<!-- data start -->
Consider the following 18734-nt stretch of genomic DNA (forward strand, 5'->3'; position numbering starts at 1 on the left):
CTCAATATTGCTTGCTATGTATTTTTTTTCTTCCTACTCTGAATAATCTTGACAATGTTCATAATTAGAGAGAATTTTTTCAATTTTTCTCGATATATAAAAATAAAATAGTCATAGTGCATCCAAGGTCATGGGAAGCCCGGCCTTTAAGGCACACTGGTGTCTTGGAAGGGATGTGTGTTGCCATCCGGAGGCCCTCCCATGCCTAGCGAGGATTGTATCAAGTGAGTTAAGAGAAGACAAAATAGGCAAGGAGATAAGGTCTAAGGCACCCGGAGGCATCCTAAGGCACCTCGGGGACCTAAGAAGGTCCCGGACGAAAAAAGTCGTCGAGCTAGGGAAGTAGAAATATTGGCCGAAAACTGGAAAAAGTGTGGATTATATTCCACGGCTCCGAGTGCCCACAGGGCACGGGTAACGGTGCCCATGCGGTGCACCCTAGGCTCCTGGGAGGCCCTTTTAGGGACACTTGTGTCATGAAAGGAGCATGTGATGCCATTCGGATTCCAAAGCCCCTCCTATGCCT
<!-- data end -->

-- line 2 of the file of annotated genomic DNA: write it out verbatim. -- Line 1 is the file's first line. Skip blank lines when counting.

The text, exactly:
CTCAATATTGCTTGCTATGTATTTTTTTTCTTCCTACTCTGAATAATCTTGACAATGTTCATAATTAGAGAGAATTTTTTCAATTTTTCTCGATATATAAAAATAAAATAGTCATAGTGCATCCAAGGTCATGGGAAGCCCGGCCTTTAAGGCACACTGGTGTCTTGGAAGGGATGTGTGTTGCCATCCGGAGGCCCTCCCATGCCTAGCGAGGATTGTATCAAGTGAGTTAAGAGAAGACAAAATAGGCAAGGAGATAAGGTCTAAGGCACCCGGAGGCATCCTAAGGCACCTCGGGGACCTAAGAAGGTCCCGGACGAAAAAAGTCGTCGAGCTAGGGAAGTAGAAATATTGGCCGAAAACTGGAAAAAGTGTGGATTATATTCCACGGCTCCGAGTGCCCACAGGGCACGGGTAACGGTGCCCATGCGGTGCACCCTAGGCTCCTGGGAGGCCCTTTTAGGGACACTTGTGTCATGAAAGGAGCATGTGATGCCATTCGGATTCCAAAGCCCCTCCTATGCCT